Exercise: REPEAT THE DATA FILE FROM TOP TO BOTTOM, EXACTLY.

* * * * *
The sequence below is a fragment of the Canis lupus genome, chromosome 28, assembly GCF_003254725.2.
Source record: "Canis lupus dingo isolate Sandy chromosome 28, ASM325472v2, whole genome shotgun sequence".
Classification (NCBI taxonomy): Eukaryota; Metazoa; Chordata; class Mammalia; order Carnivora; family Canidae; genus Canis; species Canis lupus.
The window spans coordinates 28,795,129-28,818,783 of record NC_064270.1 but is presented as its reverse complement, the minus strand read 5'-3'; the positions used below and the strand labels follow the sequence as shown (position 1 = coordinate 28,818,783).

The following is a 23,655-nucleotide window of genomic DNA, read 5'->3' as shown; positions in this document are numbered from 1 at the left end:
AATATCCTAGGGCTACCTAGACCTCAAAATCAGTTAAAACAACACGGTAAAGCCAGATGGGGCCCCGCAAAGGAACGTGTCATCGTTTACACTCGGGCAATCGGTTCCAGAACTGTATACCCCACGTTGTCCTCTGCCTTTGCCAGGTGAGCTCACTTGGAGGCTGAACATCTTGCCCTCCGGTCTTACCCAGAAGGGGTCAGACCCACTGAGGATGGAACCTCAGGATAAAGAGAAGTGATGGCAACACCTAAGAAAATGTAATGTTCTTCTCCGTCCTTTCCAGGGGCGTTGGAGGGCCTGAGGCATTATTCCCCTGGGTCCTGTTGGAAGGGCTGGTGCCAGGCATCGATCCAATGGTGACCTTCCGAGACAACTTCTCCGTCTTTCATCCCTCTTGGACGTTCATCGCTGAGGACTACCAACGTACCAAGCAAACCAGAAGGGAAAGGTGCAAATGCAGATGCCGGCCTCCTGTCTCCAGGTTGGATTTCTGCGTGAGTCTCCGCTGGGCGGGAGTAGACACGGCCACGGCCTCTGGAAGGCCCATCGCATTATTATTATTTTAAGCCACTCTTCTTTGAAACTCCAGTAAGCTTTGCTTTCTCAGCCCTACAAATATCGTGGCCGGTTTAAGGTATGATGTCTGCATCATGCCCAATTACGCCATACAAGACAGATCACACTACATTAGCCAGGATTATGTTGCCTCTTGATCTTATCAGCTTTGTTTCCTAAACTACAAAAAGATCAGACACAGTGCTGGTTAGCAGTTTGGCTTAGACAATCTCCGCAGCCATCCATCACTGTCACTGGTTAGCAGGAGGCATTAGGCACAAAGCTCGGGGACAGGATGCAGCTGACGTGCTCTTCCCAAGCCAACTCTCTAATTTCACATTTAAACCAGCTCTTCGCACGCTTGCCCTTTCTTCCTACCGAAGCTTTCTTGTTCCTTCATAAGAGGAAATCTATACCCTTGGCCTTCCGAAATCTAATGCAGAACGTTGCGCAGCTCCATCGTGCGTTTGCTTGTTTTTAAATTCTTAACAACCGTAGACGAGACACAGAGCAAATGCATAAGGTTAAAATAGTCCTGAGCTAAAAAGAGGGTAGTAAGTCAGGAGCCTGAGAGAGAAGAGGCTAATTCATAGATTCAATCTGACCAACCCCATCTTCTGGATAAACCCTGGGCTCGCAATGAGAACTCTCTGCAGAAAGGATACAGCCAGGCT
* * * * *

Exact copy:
The sequence below is a fragment of the Canis lupus genome, chromosome 28, assembly GCF_003254725.2.
Source record: "Canis lupus dingo isolate Sandy chromosome 28, ASM325472v2, whole genome shotgun sequence".
Classification (NCBI taxonomy): Eukaryota; Metazoa; Chordata; class Mammalia; order Carnivora; family Canidae; genus Canis; species Canis lupus.
The window spans coordinates 28,795,129-28,818,783 of record NC_064270.1 but is presented as its reverse complement, the minus strand read 5'-3'; the positions used below and the strand labels follow the sequence as shown (position 1 = coordinate 28,818,783).

The following is a 23,655-nucleotide window of genomic DNA, read 5'->3' as shown; positions in this document are numbered from 1 at the left end:
AATATCCTAGGGCTACCTAGACCTCAAAATCAGTTAAAACAACACGGTAAAGCCAGATGGGGCCCCGCAAAGGAACGTGTCATCGTTTACACTCGGGCAATCGGTTCCAGAACTGTATACCCCACGTTGTCCTCTGCCTTTGCCAGGTGAGCTCACTTGGAGGCTGAACATCTTGCCCTCCGGTCTTACCCAGAAGGGGTCAGACCCACTGAGGATGGAACCTCAGGATAAAGAGAAGTGATGGCAACACCTAAGAAAATGTAATGTTCTTCTCCGTCCTTTCCAGGGGCGTTGGAGGGCCTGAGGCATTATTCCCCTGGGTCCTGTTGGAAGGGCTGGTGCCAGGCATCGATCCAATGGTGACCTTCCGAGACAACTTCTCCGTCTTTCATCCCTCTTGGACGTTCATCGCTGAGGACTACCAACGTACCAAGCAAACCAGAAGGGAAAGGTGCAAATGCAGATGCCGGCCTCCTGTCTCCAGGTTGGATTTCTGCGTGAGTCTCCGCTGGGCGGGAGTAGACACGGCCACGGCCTCTGGAAGGCCCATCGCATTATTATTATTTTAAGCCACTCTTCTTTGAAACTCCAGTAAGCTTTGCTTTCTCAGCCCTACAAATATCGTGGCCGGTTTAAGGTATGATGTCTGCATCATGCCCAATTACGCCATACAAGACAGATCACACTACATTAGCCAGGATTATGTTGCCTCTTGATCTTATCAGCTTTGTTTCCTAAACTACAAAAAGATCAGACACAGTGCTGGTTAGCAGTTTGGCTTAGACAATCTCCGCAGCCATCCATCACTGTCACTGGTTAGCAGGAGGCATTAGGCACAAAGCTCGGGGACAGGATGCAGCTGACGTGCTCTTCCCAAGCCAACTCTCTAATTTCACATTTAAACCAGCTCTTCGCACGCTTGCCCTTTCTTCCTACCGAAGCTTTCTTGTTCCTTCATAAGAGGAAATCTATACCCTTGGCCTTCCGAAATCTAATGCAGAACGTTGCGCAGCTCCATCGTGCGTTTGCTTGTTTTTAAATTCTTAACAACCGTAGACGAGACACAGAGCAAATGCATAAGGTTAAAATAGTCCTGAGCTAAAAAGAGGGTAGTAAGTCAGGAGCCTGAGAGAGAAGAGGCTAATTCATAGATTCAATCTGACCAACCCCATCTTCTGGATAAACCCTGGGCTCGCAATGAGAACTCTCTGCAGAAAGGATACAGCCAGGCT